Once the overflowing emotions are poured out, the fog lifts a little. At that moment, I reconnected with a truth about myself. I lack skills in sales and business (hence why I try to learn a lot on that), but I am good at my art. So, instead of focusing all this energy on something that I fundamentally find unenjoyable and challenging, I should focus on making my art which I love doing and letting it speak for me.
The next day, Sunday, I changed my strategy. I no longer cared about sales and covering the costs of the event, I just wanted to focus on meeting people. This decision took the pressure off of me, and finally, I could show my art and get to know people. Sunday was still overwhelming sensory wise (that headache lasted a day or two after that weekend), but my attitude differed, so my anxiety feathered out allowing excitement and curiosity to come in instead.
Using the lesson in the future.
Going forward, I want to stop making art that answers business questions such as "will the public want it/afford it/like it?". When I do that, I find that I stifle my process. From now on, I make art that I, Linka Lipski, want to make to satisfy my soul. Only once the art has been made am I allowed to think about the business side of things such as increasing visibility, connecting with the public, finding clients and collectors, etc.
In essence, the event has highlighted my need to separate my art-making from selling my art. When the artist hat is on, I have complete freedom. When the art agent hat is on, time for finding solutions to support my artistic practice.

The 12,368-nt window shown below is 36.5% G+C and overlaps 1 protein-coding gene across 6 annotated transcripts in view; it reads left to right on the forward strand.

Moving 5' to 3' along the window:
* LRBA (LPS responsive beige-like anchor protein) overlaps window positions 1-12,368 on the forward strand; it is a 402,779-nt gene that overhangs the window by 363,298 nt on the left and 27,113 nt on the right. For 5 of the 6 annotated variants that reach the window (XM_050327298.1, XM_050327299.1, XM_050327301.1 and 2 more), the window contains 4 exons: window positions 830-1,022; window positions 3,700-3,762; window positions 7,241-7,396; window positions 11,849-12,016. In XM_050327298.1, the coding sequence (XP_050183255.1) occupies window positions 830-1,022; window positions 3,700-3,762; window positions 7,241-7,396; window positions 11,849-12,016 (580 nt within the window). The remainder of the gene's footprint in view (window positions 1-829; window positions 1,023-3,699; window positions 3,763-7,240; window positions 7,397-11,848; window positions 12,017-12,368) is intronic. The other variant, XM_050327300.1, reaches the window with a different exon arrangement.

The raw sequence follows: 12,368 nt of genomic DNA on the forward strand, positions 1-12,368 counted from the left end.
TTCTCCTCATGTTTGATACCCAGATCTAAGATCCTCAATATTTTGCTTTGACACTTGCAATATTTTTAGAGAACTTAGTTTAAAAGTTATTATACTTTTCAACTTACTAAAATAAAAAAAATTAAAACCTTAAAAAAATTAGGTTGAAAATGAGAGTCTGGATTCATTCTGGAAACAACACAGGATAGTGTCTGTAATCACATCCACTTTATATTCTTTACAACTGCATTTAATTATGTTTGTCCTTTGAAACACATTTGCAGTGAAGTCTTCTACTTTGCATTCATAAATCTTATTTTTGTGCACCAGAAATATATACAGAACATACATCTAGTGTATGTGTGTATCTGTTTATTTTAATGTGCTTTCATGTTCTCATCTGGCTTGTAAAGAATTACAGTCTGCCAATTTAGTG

What I cherish from the event.
My absolute favourite from my experience of WXSP is not the lessons I have learned for myself but the people I have met. Here are a few of the interactions that I cherish:
Two young boys, one dressed up as an anime character, oohed and wow-ed at every piece of art on my stall. They told me about making art and learning code at their school and seemed genuinely happy to talk to me about it.
Amelia, a young girl, approached me timidly and apologetically to ask questions about my art process. She wanted to know what inspired me and how I found my style. She was so thankful for my answers, as if she didn't believe she deserved to be granted an answer. Amelia later came back with her father, Antonio, who was getting interviews for the event. His father has been very kind to me and has given me advice without batting an eyelid.
Marcellus, a Brazilian photographer, shared his life journey in and out of photography before and after a traumatic personal event, and I am so grateful to have heard him.
Charles, a local man, asked me for paper and a pen so he could draw for me. He did that on Saturday and then Sunday and, on the second day, also gave me a ginger beer. When I asked him why he was so kind, he replied that it was because I was kind to him.
I also met with three Instagram contacts, fellow artists and had my friends come by to support me, both in spirits and through purchasing my art. I have the best of friends.
Will I do it again?
Perhaps not. It is unlikely I will redo the event as a seller. I felt a divide between the street artists who showed little interest in the stallholders and the only ones promoted on the event's social media and the stallholders who were so kind and supportive towards everyone.
I feel like the event is becoming more focused on street art rather than the local community and, therefore, may not be the place for me - unless I dab into street art again (yes, I tried once, but it wasn't good - fun, but not good-!).
Maybe, I would do it again to give the kids their names written in calligraphy as I did on Sunday.
Only time will tell.
With love 🤍